Debate on the paper by Nelson Filice de Barros & Everardo Duarte Nunes
Debate sobre o artigo de Nelson Filice de Barros & Everardo Duarte Nunes
Maria Júlia Paes da Silva
Escola de Enfermagem, Universidade de São Paulo, São Paulo, Brasil. email@example.com
When "official" science creates space for discussing and presenting research or philosophical comprehension of data pertaining to alternative practice (whether complementary or really alternative) to a clearly defined and socially recognized system, as has been described so well by this article's authors, a productive possibility is created: official medical practice is insufficient to meet users' needs and expectations, or even those of physicians 1.
There is a conspicuous health and medical crisis affecting "traditional" relations between society and medicine, not only in developing countries, but also in countries already considered "developed". Social inequalities are instantaneously seen through the media, affecting health through malnutrition, infectious and contagious diseases, increased violence, and the reemergence of tuberculosis, to name a few examples. Better control by proper social policies may be one reason indirectly motivating health professionals to pursue a "different" course of action.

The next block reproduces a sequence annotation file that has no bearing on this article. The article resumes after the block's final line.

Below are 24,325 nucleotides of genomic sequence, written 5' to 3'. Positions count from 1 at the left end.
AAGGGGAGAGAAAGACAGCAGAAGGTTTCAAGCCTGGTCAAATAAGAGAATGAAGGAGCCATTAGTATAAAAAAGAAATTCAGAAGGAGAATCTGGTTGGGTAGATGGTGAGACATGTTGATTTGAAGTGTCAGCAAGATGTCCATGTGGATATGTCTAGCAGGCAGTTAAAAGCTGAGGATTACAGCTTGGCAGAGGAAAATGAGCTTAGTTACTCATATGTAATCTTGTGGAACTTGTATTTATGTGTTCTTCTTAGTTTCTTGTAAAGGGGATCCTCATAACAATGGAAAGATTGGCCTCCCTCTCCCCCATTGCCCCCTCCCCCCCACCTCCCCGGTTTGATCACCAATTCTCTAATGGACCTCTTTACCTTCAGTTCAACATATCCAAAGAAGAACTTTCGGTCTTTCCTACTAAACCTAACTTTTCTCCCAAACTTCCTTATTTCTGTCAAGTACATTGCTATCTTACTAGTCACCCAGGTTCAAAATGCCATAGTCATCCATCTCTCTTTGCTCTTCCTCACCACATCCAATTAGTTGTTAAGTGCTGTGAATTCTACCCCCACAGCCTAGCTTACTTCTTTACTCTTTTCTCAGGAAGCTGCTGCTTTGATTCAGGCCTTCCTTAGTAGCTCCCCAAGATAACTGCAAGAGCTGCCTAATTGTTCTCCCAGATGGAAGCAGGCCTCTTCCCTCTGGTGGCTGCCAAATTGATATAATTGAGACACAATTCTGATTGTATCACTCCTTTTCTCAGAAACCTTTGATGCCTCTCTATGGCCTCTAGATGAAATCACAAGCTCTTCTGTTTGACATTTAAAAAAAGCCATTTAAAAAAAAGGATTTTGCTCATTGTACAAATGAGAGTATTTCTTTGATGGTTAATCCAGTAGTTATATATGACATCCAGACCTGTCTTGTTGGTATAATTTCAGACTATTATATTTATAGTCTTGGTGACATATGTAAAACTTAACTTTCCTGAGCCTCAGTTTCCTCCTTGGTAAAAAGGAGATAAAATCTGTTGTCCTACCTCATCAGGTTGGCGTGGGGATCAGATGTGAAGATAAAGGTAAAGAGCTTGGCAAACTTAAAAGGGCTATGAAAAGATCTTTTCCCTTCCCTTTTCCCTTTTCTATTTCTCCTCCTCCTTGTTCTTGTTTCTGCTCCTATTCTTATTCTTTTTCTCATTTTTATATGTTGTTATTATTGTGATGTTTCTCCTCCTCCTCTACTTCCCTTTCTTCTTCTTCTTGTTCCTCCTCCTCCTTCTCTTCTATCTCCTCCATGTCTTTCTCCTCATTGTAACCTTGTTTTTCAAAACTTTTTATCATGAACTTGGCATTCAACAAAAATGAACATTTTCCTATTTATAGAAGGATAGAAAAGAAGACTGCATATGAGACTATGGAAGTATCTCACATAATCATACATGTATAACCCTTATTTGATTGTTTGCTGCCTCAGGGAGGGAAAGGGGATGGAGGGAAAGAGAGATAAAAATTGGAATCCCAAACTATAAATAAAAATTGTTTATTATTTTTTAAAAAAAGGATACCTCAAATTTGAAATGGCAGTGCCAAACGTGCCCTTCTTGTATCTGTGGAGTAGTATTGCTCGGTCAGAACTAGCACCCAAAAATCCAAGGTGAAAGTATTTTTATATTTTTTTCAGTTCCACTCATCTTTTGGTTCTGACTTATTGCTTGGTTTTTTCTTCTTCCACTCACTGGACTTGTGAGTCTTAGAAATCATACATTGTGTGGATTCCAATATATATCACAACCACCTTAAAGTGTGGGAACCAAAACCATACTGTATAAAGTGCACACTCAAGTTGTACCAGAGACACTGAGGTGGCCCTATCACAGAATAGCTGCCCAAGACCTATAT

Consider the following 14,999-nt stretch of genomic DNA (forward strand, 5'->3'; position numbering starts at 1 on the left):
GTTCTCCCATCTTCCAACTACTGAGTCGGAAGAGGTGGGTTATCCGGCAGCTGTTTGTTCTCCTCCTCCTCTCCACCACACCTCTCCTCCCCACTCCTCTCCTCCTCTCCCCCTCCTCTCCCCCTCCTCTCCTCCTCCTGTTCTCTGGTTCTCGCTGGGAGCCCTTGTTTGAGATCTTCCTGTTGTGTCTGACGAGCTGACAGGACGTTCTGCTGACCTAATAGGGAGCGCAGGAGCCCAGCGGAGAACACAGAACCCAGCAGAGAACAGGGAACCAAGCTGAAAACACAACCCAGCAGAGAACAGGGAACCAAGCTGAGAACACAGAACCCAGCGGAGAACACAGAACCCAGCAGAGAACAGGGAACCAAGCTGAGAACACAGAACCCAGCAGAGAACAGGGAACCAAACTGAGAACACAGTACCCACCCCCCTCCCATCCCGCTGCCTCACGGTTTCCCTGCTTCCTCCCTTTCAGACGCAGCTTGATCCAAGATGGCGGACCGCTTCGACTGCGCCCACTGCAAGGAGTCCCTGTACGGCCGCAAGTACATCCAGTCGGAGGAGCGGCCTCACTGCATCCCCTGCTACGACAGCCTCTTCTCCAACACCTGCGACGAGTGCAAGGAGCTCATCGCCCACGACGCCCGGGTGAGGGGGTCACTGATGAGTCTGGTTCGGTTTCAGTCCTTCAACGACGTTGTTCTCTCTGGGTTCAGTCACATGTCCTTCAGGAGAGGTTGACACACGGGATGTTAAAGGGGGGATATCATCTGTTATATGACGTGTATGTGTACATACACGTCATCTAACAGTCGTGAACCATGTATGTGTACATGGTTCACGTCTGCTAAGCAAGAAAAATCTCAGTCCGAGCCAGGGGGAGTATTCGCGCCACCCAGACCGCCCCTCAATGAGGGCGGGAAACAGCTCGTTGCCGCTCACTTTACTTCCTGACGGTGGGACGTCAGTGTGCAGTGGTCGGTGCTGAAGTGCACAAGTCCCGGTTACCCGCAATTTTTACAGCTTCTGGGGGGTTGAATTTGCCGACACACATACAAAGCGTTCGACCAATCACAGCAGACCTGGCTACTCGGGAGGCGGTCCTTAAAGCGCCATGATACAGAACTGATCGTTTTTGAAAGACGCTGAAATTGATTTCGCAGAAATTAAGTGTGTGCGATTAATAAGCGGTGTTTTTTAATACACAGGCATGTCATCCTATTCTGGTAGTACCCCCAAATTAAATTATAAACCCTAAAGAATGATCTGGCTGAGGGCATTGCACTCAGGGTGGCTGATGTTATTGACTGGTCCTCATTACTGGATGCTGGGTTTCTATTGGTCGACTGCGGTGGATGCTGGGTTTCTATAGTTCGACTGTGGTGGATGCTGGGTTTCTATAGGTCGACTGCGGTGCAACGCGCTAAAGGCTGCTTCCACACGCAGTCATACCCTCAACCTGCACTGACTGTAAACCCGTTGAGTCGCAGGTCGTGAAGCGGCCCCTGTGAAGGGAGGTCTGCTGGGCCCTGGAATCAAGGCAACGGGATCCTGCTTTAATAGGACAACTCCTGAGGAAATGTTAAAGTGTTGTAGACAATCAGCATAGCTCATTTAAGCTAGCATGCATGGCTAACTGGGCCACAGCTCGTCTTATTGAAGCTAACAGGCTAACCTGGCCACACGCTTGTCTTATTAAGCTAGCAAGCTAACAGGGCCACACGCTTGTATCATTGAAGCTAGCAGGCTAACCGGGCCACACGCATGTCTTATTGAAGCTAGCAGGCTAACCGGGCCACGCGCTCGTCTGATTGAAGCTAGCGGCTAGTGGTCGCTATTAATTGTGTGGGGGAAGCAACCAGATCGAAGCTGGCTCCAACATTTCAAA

The current loss or deterioration of the physician-patient relationship, with patient objectification and the commercial relationship between the two, causes uneasiness in both and a degree of suffering generated by losing the focus on the subject (healthcare user) as a human being to be cured or relieved of pain, seen rather as a potential consumer of medical products 2.
We also highlight medical education as generating anxiety in healthcare professionals in search of more appropriate answers to questions such as the purpose or target of treatment, insofar as there is a progressive loss of capacity by schools of health to train professionals capable of solving health/disease problems for the majority of the population. The rising costs of diagnostic and therapeutic technology further aggravate this issue. Would complementary or traditional practices be a possible alternative for improving care?